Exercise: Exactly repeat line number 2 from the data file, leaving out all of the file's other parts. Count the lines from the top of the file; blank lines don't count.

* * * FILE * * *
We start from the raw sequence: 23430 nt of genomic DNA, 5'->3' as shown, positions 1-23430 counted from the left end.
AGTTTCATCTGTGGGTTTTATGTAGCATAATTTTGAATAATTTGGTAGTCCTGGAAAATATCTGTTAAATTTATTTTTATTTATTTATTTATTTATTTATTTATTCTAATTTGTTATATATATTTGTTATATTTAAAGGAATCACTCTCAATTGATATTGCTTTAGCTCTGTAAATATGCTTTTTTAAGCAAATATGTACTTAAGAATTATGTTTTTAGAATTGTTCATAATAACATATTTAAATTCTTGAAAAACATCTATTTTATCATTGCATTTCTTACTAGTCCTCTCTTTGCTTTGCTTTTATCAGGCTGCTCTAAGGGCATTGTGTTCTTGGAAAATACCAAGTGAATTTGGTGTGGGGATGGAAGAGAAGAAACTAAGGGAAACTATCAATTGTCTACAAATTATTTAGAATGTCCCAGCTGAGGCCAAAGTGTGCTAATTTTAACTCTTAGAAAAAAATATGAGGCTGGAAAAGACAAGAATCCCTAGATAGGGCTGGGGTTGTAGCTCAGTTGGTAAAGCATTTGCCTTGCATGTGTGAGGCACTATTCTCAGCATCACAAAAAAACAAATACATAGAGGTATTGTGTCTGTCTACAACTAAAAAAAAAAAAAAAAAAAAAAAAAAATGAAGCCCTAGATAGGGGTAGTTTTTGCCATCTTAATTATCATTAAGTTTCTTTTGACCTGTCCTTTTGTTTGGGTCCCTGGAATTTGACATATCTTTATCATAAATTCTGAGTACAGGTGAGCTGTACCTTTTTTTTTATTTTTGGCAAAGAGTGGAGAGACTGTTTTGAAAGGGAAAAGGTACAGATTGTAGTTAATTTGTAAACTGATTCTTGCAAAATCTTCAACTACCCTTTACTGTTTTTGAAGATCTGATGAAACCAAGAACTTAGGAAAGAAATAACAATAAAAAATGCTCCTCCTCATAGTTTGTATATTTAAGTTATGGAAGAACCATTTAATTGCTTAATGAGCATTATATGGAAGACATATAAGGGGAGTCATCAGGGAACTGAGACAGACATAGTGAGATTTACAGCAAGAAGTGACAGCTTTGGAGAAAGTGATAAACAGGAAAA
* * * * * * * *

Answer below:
AGTTTCATCTGTGGGTTTTATGTAGCATAATTTTGAATAATTTGGTAGTCCTGGAAAATATCTGTTAAATTTATTTTTATTTATTTATTTATTTATTTATTTATTCTAATTTGTTATATATATTTGTTATATTTAAAGGAATCACTCTCAATTGATATTGCTTTAGCTCTGTAAATATGCTTTTTTAAGCAAATATGTACTTAAGAATTATGTTTTTAGAATTGTTCATAATAACATATTTAAATTCTTGAAAAACATCTATTTTATCATTGCATTTCTTACTAGTCCTCTCTTTGCTTTGCTTTTATCAGGCTGCTCTAAGGGCATTGTGTTCTTGGAAAATACCAAGTGAATTTGGTGTGGGGATGGAAGAGAAGAAACTAAGGGAAACTATCAATTGTCTACAAATTATTTAGAATGTCCCAGCTGAGGCCAAAGTGTGCTAATTTTAACTCTTAGAAAAAAATATGAGGCTGGAAAAGACAAGAATCCCTAGATAGGGCTGGGGTTGTAGCTCAGTTGGTAAAGCATTTGCCTTGCATGTGTGAGGCACTATTCTCAGCATCACAAAAAAACAAATACATAGAGGTATTGTGTCTGTCTACAACTAAAAAAAAAAAAAAAAAAAAAAAAAAATGAAGCCCTAGATAGGGGTAGTTTTTGCCATCTTAATTATCATTAAGTTTCTTTTGACCTGTCCTTTTGTTTGGGTCCCTGGAATTTGACATATCTTTATCATAAATTCTGAGTACAGGTGAGCTGTACCTTTTTTTTTATTTTTGGCAAAGAGTGGAGAGACTGTTTTGAAAGGGAAAAGGTACAGATTGTAGTTAATTTGTAAACTGATTCTTGCAAAATCTTCAACTACCCTTTACTGTTTTTGAAGATCTGATGAAACCAAGAACTTAGGAAAGAAATAACAATAAAAAATGCTCCTCCTCATAGTTTGTATATTTAAGTTATGGAAGAACCATTTAATTGCTTAATGAGCATTATATGGAAGACATATAAGGGGAGTCATCAGGGAACTGAGACAGACATAGTGAGATTTACAGCAAGAAGTGACAGCTTTGGAGAAAGTGATAAACAGGAAAA